I'm Sorry I'm Difficult: Dating with Post Traumatic Stress Disorder

Cosmo

Will trauma and abuse prevent me from finding love?

When I was 9 years old, I was sexually assaulted by someone my family trusted. When I told people, no one believed me. No one did anything about it either, so I just assumed I had done something to deserve it. My body, one that developed a little too early, and my personality-- the kind that had a smart mouth who'd grown up around two older brothers, had clearly done something to ask for it, right? The world's non reaction to my assault told me one thing loud and clear: this was something that just happens to women and then we don't talk about it.

I felt embarrassed for bringing it up at all. I got quiet after that for a very long time. I still do.

Although I never saw the man who violated me again, he continued to send me birthday presents every year until I turned 13-- and then he just stopped. (Oddly enough, this made me feel confused and abandoned.) I still hate my birthday to this day, could never really figure out why. I never put two and two together until writing this. Funny how writing helps bring clarity to things, I guess.

At age 25, I dated a coworker who used to beat me up when we'd get home. I didn't do anything about it--from my perspective, the world had taught me I don't deserve much better than this. He used to use my disability---epilepsy-- against me. One time I had a seizure on an airplane that was so bad they almost had to do an emergency landing.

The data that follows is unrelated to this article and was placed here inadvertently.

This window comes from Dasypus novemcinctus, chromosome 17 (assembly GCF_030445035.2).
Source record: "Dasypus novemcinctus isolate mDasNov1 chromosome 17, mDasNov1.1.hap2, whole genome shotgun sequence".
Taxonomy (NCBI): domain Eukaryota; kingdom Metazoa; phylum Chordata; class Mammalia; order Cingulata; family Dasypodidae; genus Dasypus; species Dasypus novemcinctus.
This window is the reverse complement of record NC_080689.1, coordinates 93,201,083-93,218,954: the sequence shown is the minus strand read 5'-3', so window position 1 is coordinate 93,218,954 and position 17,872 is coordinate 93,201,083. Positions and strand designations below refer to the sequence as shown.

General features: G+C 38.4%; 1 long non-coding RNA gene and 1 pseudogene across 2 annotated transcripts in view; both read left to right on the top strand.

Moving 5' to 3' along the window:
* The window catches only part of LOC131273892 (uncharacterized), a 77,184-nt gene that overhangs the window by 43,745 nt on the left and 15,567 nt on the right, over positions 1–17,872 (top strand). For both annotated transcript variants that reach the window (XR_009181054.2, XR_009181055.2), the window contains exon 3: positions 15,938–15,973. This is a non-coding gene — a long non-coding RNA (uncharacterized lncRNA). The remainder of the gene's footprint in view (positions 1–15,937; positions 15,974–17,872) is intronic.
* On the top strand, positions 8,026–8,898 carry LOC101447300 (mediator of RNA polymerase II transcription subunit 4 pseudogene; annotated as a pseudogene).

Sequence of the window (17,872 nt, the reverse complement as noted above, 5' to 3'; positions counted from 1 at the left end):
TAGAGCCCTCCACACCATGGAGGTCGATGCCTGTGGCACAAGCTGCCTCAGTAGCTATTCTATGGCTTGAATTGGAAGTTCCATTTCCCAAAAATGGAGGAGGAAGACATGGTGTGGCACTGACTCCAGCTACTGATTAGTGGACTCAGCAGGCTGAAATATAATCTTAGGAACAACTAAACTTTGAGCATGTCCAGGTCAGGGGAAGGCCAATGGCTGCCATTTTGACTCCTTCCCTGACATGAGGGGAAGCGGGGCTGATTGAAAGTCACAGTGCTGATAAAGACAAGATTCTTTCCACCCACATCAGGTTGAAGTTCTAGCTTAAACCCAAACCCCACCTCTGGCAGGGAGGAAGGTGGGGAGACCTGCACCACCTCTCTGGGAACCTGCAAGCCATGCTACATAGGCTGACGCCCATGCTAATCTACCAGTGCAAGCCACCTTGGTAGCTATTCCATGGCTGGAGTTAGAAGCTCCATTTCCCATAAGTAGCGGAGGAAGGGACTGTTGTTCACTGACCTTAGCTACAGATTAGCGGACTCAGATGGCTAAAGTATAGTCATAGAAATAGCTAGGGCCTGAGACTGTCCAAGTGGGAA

You're so fucking embarrassing, he told me.

When I finally told our boss what was going on, who, admittedly, was probably not the right person to tell-- I was fired.

He got a promotion but was transferred to a different office.

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People get through trauma in a myriad of ways. I've turned to drinking, I've turned to drugs, I've turned to food, online shopping, the internet, being angry, playing victim, being funny, being too loud, being too quiet-- nothing ever really helped. At least not for the long run, until I'd self destruct again, fall into a depressive episode, and just want to fade away.

And that's the thing about trauma, when it happens to you, a little piece of your soul escapes from your body. It's like Peter Pan and his shadow. When you lose it, it's self preservation. You get to numb out a bit, and disassociate from the things you've been through, the things that have happened to you.

It also leaves you with a crippling inability to connect authentically with others. Instead of being human, I feel like I'm playing the role of human every day. I am unable to attach, and when I do so, I don't know how to appropriately. I don't trust and I have no communication skills. I don't know how to form an opinion because, in my perception, every time my opinions were voiced over important topics, they were rejected. I'm irritable, and I vary between rage blackouts and complete apathy. I like to hurt people and withdraw to test them and see if they'll stay.

Essentially, I've never felt safe: and now, everyone else is paying the price for that. I am, despite being bright and shiny on the exterior, majorrrrrrrly fucked up inside. I'm a bulldozer wearing a prom dress. (On my worst days. A lot of days, things are pretty great.) But even in writing this, my main worry is: Oh no, is revealing this gross? Does this make me seem less hot? Will guys who follow me on Instagram still want to jerk off to me?